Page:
Study supports reason for concern in childhood and adolescent obesity

May 9, 2008

Study findings presented at the May 2008 Pediatric Academic Societies and Asian Society for Pediatric Research Joint Meeting indicate that childhood and adolescent obesity negatively impacts vascular endothelial function, which relates to cardiac health.

Obesity has been increasing rapidly in the U.S. during the past 20 years and obesity in adults has been linked to cardiovascular disease. The incidence of obesity in children is also increasing and many cardiovascular diseases that are manifested in adulthood may actually begin in childhood. It is known that healthy endothelium (a single cell layer that lines all blood vessels) is key to maintaining vascular health.

Endothelial “dysfunction” is a primary contributor to atherosclerotic cardiovascular disease (the buildup of fatty deposits on the inside walls of arteries) in adults and is associated with increased risk of heart attacks, stroke, and congestive heart failure. Endothelial function can be measured non-invasively in children using venous occlusion plethysmography (VOP), a technique that measures responses of arm blood vessel responses to an inflatable cuff that externally halts and restarts blood flow. This method has been shown to correlate with coronary artery function in adults with heart disease.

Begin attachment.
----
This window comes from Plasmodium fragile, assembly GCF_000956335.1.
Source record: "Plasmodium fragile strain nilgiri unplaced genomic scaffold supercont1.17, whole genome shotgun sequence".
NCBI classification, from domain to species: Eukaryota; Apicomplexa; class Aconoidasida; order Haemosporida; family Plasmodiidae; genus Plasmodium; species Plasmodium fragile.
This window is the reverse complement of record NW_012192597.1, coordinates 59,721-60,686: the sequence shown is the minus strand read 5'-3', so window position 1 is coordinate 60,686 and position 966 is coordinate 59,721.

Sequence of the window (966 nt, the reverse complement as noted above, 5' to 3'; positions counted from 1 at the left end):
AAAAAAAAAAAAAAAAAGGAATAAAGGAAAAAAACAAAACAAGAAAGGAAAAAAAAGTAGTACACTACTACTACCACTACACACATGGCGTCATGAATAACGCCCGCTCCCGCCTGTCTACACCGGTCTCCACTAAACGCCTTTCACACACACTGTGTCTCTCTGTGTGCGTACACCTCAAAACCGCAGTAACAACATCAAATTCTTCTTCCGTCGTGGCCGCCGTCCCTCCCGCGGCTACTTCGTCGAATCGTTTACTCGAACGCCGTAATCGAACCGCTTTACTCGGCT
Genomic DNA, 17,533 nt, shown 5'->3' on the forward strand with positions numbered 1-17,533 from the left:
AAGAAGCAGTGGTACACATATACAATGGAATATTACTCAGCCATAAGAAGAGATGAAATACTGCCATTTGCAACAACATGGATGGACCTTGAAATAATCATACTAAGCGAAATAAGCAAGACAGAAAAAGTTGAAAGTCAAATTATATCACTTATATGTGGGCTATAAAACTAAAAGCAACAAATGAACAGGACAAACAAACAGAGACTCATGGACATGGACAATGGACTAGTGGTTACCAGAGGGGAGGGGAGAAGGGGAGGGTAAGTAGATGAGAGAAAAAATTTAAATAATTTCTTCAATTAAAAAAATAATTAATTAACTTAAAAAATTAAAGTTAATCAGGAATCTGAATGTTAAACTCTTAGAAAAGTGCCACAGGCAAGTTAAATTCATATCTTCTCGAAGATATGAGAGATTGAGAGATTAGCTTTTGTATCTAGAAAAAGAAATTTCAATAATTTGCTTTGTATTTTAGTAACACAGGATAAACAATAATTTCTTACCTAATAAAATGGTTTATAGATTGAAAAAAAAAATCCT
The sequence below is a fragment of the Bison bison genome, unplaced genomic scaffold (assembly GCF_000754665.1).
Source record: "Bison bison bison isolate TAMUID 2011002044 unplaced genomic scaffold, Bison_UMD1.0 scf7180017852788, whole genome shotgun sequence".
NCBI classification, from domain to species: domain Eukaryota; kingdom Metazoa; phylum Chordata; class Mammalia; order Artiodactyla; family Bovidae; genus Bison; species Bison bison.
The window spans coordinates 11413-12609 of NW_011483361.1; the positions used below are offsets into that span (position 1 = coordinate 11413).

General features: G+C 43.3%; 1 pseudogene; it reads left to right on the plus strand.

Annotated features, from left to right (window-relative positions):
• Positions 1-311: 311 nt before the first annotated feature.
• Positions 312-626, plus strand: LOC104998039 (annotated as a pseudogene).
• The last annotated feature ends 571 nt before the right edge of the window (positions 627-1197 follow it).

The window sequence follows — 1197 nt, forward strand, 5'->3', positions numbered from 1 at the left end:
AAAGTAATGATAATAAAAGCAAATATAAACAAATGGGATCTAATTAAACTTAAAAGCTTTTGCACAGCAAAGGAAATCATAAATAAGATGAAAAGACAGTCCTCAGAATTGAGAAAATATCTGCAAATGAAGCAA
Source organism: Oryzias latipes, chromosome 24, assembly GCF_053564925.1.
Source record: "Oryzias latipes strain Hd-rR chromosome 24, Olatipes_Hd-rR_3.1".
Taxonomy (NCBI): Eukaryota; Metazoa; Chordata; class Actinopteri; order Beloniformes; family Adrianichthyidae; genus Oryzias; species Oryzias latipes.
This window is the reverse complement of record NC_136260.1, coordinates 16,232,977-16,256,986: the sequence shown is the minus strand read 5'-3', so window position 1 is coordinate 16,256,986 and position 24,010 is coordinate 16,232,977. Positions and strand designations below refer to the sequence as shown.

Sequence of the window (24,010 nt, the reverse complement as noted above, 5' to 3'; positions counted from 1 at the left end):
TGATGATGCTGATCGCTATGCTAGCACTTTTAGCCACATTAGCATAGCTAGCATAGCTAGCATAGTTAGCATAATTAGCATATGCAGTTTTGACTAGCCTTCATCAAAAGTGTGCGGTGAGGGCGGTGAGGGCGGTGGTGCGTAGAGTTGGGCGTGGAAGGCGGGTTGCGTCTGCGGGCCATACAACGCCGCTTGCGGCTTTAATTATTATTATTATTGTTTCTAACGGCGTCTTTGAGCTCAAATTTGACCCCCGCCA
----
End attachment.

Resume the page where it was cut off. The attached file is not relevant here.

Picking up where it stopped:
The study was designed to investigate the relationship between body mass index (BMI) and endothelial function measured via VOP in 76 children and adolescents ages nine through 18. BMI is a number calculated from a person’s weight and height and it provides a reliable indicator of the amount of body fat.

Judith Groner, MD, the presenting author of the study, a pediatrician in Ambulatory Pediatrics at Nationwide Children’s Hospital and a faculty member of The Ohio State University College of Medicine, said, “My colleagues in the Research Institute at Nationwide Children’s and I found that regardless of age, race or sex, obesity in children and adolescents negatively impacts their endothelial function. Considering the connection between endothelial function and heart disease, this information is alarming given the high prevalence of childhood and adolescent obesity in our country.”

Source: Nationwide Children's Hospital

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